Mumbai: When infrastructure projects are planned in Mumbai, officials are often unsure about what to do with the hundreds of families who live in informal accommodations – chiefly slums – on land that belongs to various government agencies. The government is obligated to provide alternative accommodation (through its rehabilitation and resettlement policies), so the government has often done so in buildings in remote parts of the city.
The people in the slums are moved to multi-storeyed apartment complexes with houses that have toilets on the inside. Each resident receives ownership of the house after occupying it for a few years. And once that happens, the government and other authorities consider the ‘problem’ solved.
It’s anything but.
Many of those who have been shifted to these concrete tenements are starting to realise that life can be worse. People have lost their old jobs because their new homes are farther from their places of work. There are no schools or medical facilities nearby and, worse, the building themselves are bad for health.
These complexes are composed of densely packed high-rise buildings with barely three metres in between and a nightmarish lack of recreational area.
A new study has found that poor access to natural ventilation and sunlight and dearth of space has resulted in an abnormally high incidence of tuberculosis (TB) among the residents of these complexes. Overall, it establishes a strong correlation between mortality due to TB and housing conditions.
The study was funded by the Mumbai Metropolitan Region Development Authority’s Environment Improvement Society. It was conducted by IIT Bombay and an NGO called Doctors For You over one year, focusing on three resettlement colonies. While the residents were from largely similar socioeconomic backgrounds, their buildings were built differently. All three colonies are situated in Mumbai’s poorest ward, M-East, in the city’s east.
One of the study’s major conclusions was that almost one in 10 households in the complexes with poor access to sunlight and ventilation had a person infected with TB.
Mumbai has had over 1.3 lakh cases of the disease recorded in the region. In the M- East ward, nearly 78% of the residents live in dilapidated tenements; the ward is host to some 10% of the total TB cases in the city and to as much as 20% percent of drug-resistant infections.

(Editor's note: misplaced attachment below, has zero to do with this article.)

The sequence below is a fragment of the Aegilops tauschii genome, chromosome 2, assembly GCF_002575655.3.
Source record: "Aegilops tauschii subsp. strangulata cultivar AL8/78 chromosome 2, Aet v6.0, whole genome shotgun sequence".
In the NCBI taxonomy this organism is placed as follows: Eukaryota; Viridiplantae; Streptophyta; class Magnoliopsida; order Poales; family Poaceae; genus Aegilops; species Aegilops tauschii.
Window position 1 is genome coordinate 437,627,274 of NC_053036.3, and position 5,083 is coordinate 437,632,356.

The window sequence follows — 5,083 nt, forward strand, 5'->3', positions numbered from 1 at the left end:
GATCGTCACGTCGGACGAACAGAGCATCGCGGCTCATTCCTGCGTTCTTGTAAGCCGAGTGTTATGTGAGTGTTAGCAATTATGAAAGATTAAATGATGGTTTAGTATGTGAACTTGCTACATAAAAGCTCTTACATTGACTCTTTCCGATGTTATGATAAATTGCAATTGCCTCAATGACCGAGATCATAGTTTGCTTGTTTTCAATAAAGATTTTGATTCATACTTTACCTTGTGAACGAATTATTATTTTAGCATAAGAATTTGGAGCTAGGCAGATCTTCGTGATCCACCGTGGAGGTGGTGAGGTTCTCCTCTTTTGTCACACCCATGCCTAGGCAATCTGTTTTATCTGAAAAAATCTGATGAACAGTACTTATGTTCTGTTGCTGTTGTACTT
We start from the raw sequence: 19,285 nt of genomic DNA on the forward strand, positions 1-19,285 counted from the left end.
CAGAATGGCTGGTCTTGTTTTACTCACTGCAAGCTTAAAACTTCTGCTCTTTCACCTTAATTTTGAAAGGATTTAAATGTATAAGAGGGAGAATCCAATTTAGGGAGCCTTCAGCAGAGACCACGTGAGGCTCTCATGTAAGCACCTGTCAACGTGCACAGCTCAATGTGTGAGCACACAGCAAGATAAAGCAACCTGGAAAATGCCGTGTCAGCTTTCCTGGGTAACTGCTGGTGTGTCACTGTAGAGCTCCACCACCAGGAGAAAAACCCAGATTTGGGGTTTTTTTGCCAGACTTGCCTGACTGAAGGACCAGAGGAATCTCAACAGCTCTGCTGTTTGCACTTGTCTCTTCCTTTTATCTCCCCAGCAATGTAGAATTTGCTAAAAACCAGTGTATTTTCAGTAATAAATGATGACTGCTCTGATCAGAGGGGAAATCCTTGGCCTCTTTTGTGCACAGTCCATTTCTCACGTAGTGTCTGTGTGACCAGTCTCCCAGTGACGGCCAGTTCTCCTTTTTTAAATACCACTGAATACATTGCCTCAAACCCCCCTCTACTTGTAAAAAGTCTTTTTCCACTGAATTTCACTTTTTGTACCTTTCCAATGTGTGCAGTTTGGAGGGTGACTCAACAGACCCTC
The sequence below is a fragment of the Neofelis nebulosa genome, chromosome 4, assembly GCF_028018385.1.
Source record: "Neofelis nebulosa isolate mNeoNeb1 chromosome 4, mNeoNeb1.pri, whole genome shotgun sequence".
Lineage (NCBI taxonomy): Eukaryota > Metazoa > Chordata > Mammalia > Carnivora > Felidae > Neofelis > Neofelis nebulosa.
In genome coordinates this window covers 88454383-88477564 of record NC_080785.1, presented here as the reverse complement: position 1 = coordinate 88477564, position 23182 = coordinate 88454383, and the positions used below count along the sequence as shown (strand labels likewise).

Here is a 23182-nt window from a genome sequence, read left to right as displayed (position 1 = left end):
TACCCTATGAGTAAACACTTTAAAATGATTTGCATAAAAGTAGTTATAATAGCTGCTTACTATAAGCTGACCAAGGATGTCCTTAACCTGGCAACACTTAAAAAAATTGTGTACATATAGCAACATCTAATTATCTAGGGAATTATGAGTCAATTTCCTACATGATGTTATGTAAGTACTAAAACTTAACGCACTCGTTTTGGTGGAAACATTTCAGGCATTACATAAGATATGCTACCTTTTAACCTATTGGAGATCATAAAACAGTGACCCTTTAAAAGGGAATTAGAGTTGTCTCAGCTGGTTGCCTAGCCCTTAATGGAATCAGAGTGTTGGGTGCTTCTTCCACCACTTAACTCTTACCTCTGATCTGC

According to the TB India 2017 report, Chembur area of Mumbai had 3,452 TB cases and Govandi, 4,642 cases, in 2016. The respective normalised figures – 758 cases per lakh persons in Chembur and 1,055 cases per lakh persons in Govandi – are 3-5x higher than the national average. Both these areas fall under M-East ward.
To make sense of these startling numbers, researchers from the IIT and Doctors For You analysed data collected by a door-to-door survey in three colonies: Lallubhai compound (built 2003), Natwar Parekh compound (2008; built under the two-decade-old Slum Rehabilitation Authority’s scheme in Govandi) and a Prime Minister Grant (PMG) project in Ambedkar Nagar colony (1997), Mankhurd. In all, they visited 4,080 households (and made sure to register the details of people who already had TB).
They found that the Slum Rehabilitation Authority (SRA) structures in Natwar Parekh had the poorest layout of the three colonies, and 8-10% of the households here had people with TB. The PMG project had a relatively better layout, allowing for more ventilation and sunlight, and was host to only 1% of diagnosed cases of TB.
In absolute numbers: in Lallubhai compound, 145 households out of the 1,640 enumerated had at least one case of TB. The corresponding fraction at Natwar Parekh was 123 of 1,107 households and, at the PMG project, five out of 465 households.
On the other hand, residents of buildings outside the surveyed cluster – who had better access to sunlight, ventilation and more windows – had a lower incidence of TB.
The creation of a hotspot
The researchers who had designed the study had engaged some residents of the colonies to collect the data and specially them trained to that end. Along with medical history, these surveyors recorded information about how their interviewees’ houses were designed, including the number of windows, inlets for sunlight and the condition of the storey.
“While most families were reluctant to [share] the information initially, they eventually warmed up to the surveyors,” Ravikant Singh, the lead researcher and founder of Doctors for You, told The Wire. “We have had a long presence in the area and the involvement of local data collectors helped us.”